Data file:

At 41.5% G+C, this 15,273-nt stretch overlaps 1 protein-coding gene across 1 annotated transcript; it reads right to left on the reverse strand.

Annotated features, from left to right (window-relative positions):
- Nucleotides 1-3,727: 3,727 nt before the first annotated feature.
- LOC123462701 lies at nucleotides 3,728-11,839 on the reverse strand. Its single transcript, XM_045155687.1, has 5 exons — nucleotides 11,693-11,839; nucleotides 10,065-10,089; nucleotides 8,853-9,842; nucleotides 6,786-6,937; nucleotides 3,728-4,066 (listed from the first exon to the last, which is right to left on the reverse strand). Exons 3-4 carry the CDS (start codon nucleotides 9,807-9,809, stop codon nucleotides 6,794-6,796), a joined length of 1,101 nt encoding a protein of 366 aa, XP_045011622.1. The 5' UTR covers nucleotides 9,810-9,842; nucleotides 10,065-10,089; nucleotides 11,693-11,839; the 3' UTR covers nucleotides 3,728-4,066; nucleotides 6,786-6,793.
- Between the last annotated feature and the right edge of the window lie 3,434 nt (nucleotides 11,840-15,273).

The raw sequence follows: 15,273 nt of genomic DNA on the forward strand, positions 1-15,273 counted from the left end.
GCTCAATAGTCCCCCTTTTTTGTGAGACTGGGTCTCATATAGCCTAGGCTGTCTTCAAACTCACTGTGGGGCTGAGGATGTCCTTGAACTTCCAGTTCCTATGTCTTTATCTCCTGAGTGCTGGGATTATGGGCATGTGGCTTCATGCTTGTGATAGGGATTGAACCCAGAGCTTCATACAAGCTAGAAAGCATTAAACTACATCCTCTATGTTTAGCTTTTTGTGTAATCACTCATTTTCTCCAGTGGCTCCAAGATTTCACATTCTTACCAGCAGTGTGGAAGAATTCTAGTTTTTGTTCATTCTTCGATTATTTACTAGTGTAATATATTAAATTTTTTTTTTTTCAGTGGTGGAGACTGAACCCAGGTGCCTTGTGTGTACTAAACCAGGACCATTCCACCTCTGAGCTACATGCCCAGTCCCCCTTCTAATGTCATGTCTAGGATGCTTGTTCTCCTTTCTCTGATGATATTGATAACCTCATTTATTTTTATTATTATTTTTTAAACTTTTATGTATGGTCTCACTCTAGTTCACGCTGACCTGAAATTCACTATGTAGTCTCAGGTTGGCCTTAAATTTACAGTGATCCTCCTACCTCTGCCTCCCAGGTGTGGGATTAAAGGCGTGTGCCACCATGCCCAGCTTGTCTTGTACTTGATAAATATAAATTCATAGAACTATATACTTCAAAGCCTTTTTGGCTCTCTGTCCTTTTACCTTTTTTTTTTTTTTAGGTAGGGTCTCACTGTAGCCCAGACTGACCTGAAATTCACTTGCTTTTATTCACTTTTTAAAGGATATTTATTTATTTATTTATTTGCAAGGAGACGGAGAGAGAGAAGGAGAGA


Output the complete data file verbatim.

At 41.5% G+C, this 15,273-nt stretch overlaps 1 protein-coding gene across 1 annotated transcript; it reads right to left on the reverse strand.

Annotated features, from left to right (window-relative positions):
- Nucleotides 1-3,727: 3,727 nt before the first annotated feature.
- LOC123462701 lies at nucleotides 3,728-11,839 on the reverse strand. Its single transcript, XM_045155687.1, has 5 exons — nucleotides 11,693-11,839; nucleotides 10,065-10,089; nucleotides 8,853-9,842; nucleotides 6,786-6,937; nucleotides 3,728-4,066 (listed from the first exon to the last, which is right to left on the reverse strand). Exons 3-4 carry the CDS (start codon nucleotides 9,807-9,809, stop codon nucleotides 6,794-6,796), a joined length of 1,101 nt encoding a protein of 366 aa, XP_045011622.1. The 5' UTR covers nucleotides 9,810-9,842; nucleotides 10,065-10,089; nucleotides 11,693-11,839; the 3' UTR covers nucleotides 3,728-4,066; nucleotides 6,786-6,793.
- Between the last annotated feature and the right edge of the window lie 3,434 nt (nucleotides 11,840-15,273).

The raw sequence follows: 15,273 nt of genomic DNA on the forward strand, positions 1-15,273 counted from the left end.
GCTCAATAGTCCCCCTTTTTTGTGAGACTGGGTCTCATATAGCCTAGGCTGTCTTCAAACTCACTGTGGGGCTGAGGATGTCCTTGAACTTCCAGTTCCTATGTCTTTATCTCCTGAGTGCTGGGATTATGGGCATGTGGCTTCATGCTTGTGATAGGGATTGAACCCAGAGCTTCATACAAGCTAGAAAGCATTAAACTACATCCTCTATGTTTAGCTTTTTGTGTAATCACTCATTTTCTCCAGTGGCTCCAAGATTTCACATTCTTACCAGCAGTGTGGAAGAATTCTAGTTTTTGTTCATTCTTCGATTATTTACTAGTGTAATATATTAAATTTTTTTTTTTTCAGTGGTGGAGACTGAACCCAGGTGCCTTGTGTGTACTAAACCAGGACCATTCCACCTCTGAGCTACATGCCCAGTCCCCCTTCTAATGTCATGTCTAGGATGCTTGTTCTCCTTTCTCTGATGATATTGATAACCTCATTTATTTTTATTATTATTTTTTAAACTTTTATGTATGGTCTCACTCTAGTTCACGCTGACCTGAAATTCACTATGTAGTCTCAGGTTGGCCTTAAATTTACAGTGATCCTCCTACCTCTGCCTCCCAGGTGTGGGATTAAAGGCGTGTGCCACCATGCCCAGCTTGTCTTGTACTTGATAAATATAAATTCATAGAACTATATACTTCAAAGCCTTTTTGGCTCTCTGTCCTTTTACCTTTTTTTTTTTTTTAGGTAGGGTCTCACTGTAGCCCAGACTGACCTGAAATTCACTTGCTTTTATTCACTTTTTAAAGGATATTTATTTATTTATTTATTTGCAAGGAGACGGAGAGAGAGAAGGAGAGA